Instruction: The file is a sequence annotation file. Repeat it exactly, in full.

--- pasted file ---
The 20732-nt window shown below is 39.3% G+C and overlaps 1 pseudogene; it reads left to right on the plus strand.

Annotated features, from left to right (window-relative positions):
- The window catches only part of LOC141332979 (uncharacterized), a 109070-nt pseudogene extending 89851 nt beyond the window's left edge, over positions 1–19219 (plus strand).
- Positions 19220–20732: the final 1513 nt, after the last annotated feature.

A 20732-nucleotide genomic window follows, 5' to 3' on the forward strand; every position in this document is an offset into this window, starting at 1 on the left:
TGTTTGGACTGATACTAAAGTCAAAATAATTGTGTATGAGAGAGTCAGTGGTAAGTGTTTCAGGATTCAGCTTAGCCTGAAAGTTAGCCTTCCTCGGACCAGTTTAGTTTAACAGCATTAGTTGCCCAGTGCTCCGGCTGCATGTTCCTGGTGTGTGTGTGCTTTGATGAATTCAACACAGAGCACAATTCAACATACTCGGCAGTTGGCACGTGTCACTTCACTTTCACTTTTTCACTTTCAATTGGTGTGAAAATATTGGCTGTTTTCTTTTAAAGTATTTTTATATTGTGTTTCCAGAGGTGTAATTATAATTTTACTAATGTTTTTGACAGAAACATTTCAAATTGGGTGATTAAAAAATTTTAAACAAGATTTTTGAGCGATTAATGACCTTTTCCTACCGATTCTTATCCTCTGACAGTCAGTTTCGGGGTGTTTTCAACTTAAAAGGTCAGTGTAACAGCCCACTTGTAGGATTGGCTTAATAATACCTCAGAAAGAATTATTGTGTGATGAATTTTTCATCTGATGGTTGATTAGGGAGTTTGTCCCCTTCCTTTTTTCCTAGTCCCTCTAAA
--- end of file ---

The 20732-nt window shown below is 39.3% G+C and overlaps 1 pseudogene; it reads left to right on the plus strand.

Annotated features, from left to right (window-relative positions):
- The window catches only part of LOC141332979 (uncharacterized), a 109070-nt pseudogene extending 89851 nt beyond the window's left edge, over positions 1–19219 (plus strand).
- Positions 19220–20732: the final 1513 nt, after the last annotated feature.

A 20732-nucleotide genomic window follows, 5' to 3' on the forward strand; every position in this document is an offset into this window, starting at 1 on the left:
TGTTTGGACTGATACTAAAGTCAAAATAATTGTGTATGAGAGAGTCAGTGGTAAGTGTTTCAGGATTCAGCTTAGCCTGAAAGTTAGCCTTCCTCGGACCAGTTTAGTTTAACAGCATTAGTTGCCCAGTGCTCCGGCTGCATGTTCCTGGTGTGTGTGTGCTTTGATGAATTCAACACAGAGCACAATTCAACATACTCGGCAGTTGGCACGTGTCACTTCACTTTCACTTTTTCACTTTCAATTGGTGTGAAAATATTGGCTGTTTTCTTTTAAAGTATTTTTATATTGTGTTTCCAGAGGTGTAATTATAATTTTACTAATGTTTTTGACAGAAACATTTCAAATTGGGTGATTAAAAAATTTTAAACAAGATTTTTGAGCGATTAATGACCTTTTCCTACCGATTCTTATCCTCTGACAGTCAGTTTCGGGGTGTTTTCAACTTAAAAGGTCAGTGTAACAGCCCACTTGTAGGATTGGCTTAATAATACCTCAGAAAGAATTATTGTGTGATGAATTTTTCATCTGATGGTTGATTAGGGAGTTTGTCCCCTTCCTTTTTTCCTAGTCCCTCTAAA